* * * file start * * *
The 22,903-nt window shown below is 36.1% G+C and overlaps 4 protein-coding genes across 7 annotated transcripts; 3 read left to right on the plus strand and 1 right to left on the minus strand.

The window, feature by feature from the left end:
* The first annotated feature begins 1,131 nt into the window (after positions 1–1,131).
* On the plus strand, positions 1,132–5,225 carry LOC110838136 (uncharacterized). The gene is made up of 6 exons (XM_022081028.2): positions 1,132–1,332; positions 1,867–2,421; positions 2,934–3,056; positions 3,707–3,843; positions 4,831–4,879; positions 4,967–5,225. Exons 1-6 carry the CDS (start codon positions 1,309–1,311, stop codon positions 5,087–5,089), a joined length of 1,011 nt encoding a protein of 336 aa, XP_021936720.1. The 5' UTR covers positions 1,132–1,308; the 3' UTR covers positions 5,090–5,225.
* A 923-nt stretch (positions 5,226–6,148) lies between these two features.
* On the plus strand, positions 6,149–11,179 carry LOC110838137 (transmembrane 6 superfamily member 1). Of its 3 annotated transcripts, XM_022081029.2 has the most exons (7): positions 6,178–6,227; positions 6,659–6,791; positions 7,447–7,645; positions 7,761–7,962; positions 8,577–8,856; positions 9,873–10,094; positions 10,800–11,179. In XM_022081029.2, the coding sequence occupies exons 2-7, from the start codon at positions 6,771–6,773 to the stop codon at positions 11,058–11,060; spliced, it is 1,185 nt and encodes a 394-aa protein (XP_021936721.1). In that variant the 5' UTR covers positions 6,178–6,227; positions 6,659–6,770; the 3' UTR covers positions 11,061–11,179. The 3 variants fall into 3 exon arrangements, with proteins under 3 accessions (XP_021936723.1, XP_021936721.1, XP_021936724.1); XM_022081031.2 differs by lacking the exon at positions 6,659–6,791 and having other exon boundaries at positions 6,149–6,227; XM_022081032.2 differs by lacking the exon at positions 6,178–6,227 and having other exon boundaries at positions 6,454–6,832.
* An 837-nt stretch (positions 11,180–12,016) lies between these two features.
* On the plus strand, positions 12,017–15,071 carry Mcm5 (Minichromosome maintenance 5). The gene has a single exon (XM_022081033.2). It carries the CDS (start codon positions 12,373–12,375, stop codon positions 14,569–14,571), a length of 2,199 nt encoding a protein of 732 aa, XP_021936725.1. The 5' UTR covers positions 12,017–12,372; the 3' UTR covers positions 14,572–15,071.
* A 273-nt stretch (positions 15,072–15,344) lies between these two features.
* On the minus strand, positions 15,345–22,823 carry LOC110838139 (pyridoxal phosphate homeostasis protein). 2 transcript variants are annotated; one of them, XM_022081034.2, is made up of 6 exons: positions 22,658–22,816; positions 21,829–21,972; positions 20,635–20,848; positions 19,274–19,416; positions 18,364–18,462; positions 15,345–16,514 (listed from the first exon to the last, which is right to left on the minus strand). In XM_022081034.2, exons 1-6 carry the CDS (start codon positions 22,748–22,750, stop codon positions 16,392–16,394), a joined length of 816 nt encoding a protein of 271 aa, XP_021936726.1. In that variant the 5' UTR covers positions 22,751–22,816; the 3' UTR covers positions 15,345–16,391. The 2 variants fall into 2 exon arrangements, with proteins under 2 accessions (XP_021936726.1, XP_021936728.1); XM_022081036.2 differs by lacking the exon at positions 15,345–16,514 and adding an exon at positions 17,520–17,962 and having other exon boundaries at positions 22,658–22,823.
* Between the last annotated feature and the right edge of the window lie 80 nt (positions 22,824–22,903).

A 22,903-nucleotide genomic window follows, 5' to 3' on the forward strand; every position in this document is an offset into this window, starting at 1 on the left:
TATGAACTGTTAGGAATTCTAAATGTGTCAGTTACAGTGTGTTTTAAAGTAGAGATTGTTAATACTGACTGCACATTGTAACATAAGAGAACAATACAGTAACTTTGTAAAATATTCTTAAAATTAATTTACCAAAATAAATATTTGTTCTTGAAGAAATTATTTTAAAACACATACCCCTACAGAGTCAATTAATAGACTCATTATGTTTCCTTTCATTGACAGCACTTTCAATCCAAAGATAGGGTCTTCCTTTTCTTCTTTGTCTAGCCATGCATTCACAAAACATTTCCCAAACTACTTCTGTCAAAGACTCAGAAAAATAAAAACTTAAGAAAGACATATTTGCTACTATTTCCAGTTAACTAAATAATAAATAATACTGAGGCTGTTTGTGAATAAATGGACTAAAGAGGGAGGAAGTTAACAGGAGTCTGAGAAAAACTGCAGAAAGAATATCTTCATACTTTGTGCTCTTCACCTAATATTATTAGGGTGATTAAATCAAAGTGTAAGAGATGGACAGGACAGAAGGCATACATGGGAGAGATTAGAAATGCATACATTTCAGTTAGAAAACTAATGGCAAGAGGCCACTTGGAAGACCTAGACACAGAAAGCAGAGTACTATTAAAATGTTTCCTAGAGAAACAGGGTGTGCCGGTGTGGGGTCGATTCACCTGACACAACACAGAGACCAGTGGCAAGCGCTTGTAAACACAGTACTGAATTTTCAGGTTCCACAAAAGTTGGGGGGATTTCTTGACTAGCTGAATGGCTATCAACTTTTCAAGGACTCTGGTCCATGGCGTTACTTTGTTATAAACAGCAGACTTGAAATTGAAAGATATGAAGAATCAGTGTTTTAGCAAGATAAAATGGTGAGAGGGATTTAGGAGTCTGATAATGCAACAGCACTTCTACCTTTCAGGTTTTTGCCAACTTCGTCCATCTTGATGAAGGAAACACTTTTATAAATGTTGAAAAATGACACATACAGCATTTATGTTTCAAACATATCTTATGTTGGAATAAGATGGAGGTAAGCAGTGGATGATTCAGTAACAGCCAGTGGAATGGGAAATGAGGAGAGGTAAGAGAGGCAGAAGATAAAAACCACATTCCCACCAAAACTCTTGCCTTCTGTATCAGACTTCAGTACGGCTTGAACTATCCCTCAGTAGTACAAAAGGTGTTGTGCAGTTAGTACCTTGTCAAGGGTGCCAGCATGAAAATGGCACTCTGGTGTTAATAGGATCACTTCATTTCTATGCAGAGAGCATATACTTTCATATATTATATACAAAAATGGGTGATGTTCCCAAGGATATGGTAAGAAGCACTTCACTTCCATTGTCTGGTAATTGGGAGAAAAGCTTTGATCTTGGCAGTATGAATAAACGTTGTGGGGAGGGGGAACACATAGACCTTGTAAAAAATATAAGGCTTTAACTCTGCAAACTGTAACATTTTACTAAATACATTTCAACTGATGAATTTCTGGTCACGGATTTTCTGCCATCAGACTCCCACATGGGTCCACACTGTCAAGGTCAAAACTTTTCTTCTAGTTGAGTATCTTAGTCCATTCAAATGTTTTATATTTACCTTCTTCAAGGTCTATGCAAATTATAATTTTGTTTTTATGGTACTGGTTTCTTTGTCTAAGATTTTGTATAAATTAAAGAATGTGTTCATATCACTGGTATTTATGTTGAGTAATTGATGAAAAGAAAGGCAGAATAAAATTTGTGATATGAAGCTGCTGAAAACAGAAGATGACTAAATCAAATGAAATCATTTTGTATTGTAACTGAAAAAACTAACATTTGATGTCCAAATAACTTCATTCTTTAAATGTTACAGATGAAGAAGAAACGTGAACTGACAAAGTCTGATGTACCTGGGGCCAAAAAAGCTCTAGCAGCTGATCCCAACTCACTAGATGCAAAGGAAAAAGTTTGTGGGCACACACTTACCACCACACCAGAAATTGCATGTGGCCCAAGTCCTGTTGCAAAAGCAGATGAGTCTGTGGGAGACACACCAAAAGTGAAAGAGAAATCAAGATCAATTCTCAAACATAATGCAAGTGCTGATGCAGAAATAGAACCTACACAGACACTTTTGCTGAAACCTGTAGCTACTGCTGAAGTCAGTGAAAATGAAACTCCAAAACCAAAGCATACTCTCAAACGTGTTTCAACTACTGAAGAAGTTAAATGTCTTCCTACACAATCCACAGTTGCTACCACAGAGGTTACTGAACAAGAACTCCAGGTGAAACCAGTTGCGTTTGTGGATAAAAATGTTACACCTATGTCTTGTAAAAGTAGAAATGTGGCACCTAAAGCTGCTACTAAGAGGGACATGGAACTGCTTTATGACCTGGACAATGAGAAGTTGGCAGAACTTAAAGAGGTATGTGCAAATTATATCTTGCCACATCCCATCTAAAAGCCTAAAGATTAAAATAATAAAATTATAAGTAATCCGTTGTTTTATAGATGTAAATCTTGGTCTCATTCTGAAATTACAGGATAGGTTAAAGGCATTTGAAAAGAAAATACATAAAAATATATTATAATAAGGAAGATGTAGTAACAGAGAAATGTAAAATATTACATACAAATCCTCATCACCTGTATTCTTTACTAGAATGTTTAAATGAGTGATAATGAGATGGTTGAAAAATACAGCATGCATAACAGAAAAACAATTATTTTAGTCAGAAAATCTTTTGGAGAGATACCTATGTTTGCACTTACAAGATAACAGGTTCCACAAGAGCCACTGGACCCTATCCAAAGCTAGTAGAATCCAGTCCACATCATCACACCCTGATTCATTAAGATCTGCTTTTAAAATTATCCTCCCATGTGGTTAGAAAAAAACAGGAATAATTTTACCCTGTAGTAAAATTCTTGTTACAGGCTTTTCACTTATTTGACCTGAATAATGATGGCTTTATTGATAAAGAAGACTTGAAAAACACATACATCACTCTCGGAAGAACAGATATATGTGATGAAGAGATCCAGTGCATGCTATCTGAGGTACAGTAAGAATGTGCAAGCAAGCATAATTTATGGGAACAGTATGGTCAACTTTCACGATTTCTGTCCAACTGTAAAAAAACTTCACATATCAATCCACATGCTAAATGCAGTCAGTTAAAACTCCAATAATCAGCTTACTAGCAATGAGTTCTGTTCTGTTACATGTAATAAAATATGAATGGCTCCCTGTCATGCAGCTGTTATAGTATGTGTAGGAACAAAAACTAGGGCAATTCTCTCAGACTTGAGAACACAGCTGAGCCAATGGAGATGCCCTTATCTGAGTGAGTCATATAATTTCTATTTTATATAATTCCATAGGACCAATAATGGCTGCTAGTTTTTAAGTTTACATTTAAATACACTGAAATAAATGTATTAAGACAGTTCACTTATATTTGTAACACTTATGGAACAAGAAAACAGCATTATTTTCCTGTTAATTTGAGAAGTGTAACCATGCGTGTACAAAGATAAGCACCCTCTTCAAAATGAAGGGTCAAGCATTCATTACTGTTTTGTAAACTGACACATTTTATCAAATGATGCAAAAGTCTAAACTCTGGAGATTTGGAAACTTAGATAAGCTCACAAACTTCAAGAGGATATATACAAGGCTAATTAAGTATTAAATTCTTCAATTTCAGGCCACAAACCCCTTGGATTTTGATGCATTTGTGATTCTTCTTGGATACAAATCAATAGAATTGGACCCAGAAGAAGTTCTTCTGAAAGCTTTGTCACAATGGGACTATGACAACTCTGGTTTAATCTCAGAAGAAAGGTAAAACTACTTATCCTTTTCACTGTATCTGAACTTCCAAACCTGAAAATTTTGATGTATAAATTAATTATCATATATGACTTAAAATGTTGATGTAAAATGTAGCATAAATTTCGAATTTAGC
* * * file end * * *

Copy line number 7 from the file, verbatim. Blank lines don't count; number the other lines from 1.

* An 837-nt stretch (positions 11,180–12,016) lies between these two features.